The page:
Sunday morning I took an exploratory, and revelatory, bike ride, and I feel as if it’s time for a reality check. Is the gargantuan scale and density of all this new development around Alewife really such a smart idea, even if it is near transit? As a friend asked recently, “Have we drunk the density Kool-Aid?” Folks, I fear we have.
As our City Manager noted recently, “this city really likes to spend money on programs and do things” and development raked in $17 million in building permit fees alone, which help keep residential property taxes low. The last frontier on tap to slake our thirst for development happens to be right on top of our already very densely populated city’s largest and last urban wild. A state park, the 120-acre Alewife Brook Reservation is part of the Mystic River floodway; it is our safety valve when — not if — we experience one of those 100-year storms. Even a “mere” Category 1 hurricane would flood the entire Alewife area as well as parts of East Arlington, North and West Cambridge. And that’s not even taking into account the certainty of rising sea levels and the possibility of a major storm arriving during a full moon at high tide.
So why are we galloping ahead to develop every buildable parcel along this fragile area? The southern end of the Reservation is sandwiched between Cambridge Park Drive and Acorn Park Drive, where millions of square feet of residential and office space are encroaching. Within just a couple of years there will be 1,562 apartments on Cambridge Park Drive, a dead end street bounded by the Fitchberg commuter rail tracks on one side and the Reservation’s wetlands on the other. The street’s sole outlet is onto gridlock-prone Route 2 at the already D-rated Rindge Avenue intersection. The intersection’s grade will fall to an E after the addition of the 378 units in the latest proposal. An E is a F with grade inflation.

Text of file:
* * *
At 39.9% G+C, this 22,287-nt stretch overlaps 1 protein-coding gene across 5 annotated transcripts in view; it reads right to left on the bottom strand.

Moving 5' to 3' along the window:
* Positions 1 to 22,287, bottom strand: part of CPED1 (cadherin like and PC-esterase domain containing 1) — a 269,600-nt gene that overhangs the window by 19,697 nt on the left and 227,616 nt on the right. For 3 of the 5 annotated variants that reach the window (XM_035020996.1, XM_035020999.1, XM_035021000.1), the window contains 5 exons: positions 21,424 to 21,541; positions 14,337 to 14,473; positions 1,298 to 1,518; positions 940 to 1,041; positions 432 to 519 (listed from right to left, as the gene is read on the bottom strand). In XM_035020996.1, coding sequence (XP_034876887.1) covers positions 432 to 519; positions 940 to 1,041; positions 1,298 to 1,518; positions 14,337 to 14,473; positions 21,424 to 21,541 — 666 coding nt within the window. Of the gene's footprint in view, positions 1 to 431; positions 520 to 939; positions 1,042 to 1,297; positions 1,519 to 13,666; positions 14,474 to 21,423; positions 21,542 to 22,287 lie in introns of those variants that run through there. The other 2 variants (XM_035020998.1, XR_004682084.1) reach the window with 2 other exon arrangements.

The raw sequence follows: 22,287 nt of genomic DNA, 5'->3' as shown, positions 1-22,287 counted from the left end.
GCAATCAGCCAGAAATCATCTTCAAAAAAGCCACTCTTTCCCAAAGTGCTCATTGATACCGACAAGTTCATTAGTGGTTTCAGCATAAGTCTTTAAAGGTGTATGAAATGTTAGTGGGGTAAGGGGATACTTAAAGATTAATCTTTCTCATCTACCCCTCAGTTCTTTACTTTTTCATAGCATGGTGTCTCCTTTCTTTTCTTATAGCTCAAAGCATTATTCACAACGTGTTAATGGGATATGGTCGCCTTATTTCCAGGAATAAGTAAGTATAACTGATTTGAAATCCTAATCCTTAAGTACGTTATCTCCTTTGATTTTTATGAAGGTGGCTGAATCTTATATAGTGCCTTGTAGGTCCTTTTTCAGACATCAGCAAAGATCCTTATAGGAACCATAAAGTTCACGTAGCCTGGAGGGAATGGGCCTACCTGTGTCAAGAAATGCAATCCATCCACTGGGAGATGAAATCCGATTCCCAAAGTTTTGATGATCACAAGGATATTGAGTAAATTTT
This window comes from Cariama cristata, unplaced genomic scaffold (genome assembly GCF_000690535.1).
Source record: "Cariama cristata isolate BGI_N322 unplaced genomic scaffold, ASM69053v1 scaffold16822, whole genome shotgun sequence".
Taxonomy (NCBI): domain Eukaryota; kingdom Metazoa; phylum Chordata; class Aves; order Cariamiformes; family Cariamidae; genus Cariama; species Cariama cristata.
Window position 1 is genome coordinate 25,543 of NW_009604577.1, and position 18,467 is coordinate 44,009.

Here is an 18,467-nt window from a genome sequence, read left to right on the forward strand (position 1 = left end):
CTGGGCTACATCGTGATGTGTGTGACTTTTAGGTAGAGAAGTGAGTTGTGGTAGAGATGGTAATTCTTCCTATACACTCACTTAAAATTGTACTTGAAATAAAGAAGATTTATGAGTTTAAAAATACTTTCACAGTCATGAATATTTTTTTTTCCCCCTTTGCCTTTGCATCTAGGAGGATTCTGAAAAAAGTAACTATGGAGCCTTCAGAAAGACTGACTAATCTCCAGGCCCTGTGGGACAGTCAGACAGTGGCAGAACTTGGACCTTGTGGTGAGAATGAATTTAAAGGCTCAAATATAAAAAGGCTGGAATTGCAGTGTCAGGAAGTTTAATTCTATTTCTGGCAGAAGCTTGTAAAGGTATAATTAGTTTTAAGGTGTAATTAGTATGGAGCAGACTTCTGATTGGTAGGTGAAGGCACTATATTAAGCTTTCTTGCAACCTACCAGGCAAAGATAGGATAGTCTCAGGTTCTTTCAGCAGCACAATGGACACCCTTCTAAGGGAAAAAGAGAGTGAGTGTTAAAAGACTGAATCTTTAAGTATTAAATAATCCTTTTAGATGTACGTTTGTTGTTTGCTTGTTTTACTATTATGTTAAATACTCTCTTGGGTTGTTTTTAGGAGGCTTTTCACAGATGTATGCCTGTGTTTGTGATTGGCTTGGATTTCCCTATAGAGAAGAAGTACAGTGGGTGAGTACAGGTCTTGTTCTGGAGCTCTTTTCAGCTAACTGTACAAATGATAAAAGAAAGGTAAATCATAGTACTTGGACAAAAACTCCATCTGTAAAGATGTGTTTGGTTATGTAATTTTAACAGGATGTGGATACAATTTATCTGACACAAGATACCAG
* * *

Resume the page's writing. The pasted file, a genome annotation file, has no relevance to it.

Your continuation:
Following my morning bike ride, I got together with Anne-Marie Lambert, one of a group of Belmont and Cambridge residents and groups like the Friends of Alewife Reservation who have spent the past decade fighting the development of the Belmont Uplands, a 15-acre forest abutting the western tip of the Reservation (three acres are actually in Cambridge.) A total of 298 units (60 of them affordable under the state’s 40B provision) are planned on the parcel’s five buildable acres. A substantial portion of the Silver Maple Forest, a rare and treasured floodplain habitat, would be sacrificed on the altar of housing development. To note, this area is about a mile to public transit, but is right off Route 2, making it auto-centric rather than transit-oriented development.
Anne-Marie and I spent two-plus hours talking about the storied history and the uncertain future of what used to be called The Great Swamp. Much of the area’s history and vulnerability to flooding is detailed in this presentation that Anne-Marie gave at the Sustainable Belmont Meeting in April 2014.
One historical fact I learned from Anne-Marie really struck home: The malaria epidemic of 1904 prompted the state to seize the Great Swamp, drain it and turn it into conservation land to lessen the threat to public health while protecting its natural function and habitat. Over the past century, the state has sold off parcels to private parties and a substantial portion of the former wetlands have been developed and paved, compromising their natural ability to absorb storm water runoff and flooding along the Mystic River watershed. Recently, Cambridge spent millions (and cleared over three acres of the Reservation) to construct an artificial wetland to hold the storm water redirected by the federally-mandated sewer separation project that has turned West Cambridge into a mini Big Dig. Why are we continuing to develop the Great Swamp when now, more than than ever, it is needed to perform its natural flood mitigation function? My answer: an addiction to development has blinded our city’s planners and policy makers to the lessons of history and the laws of nature.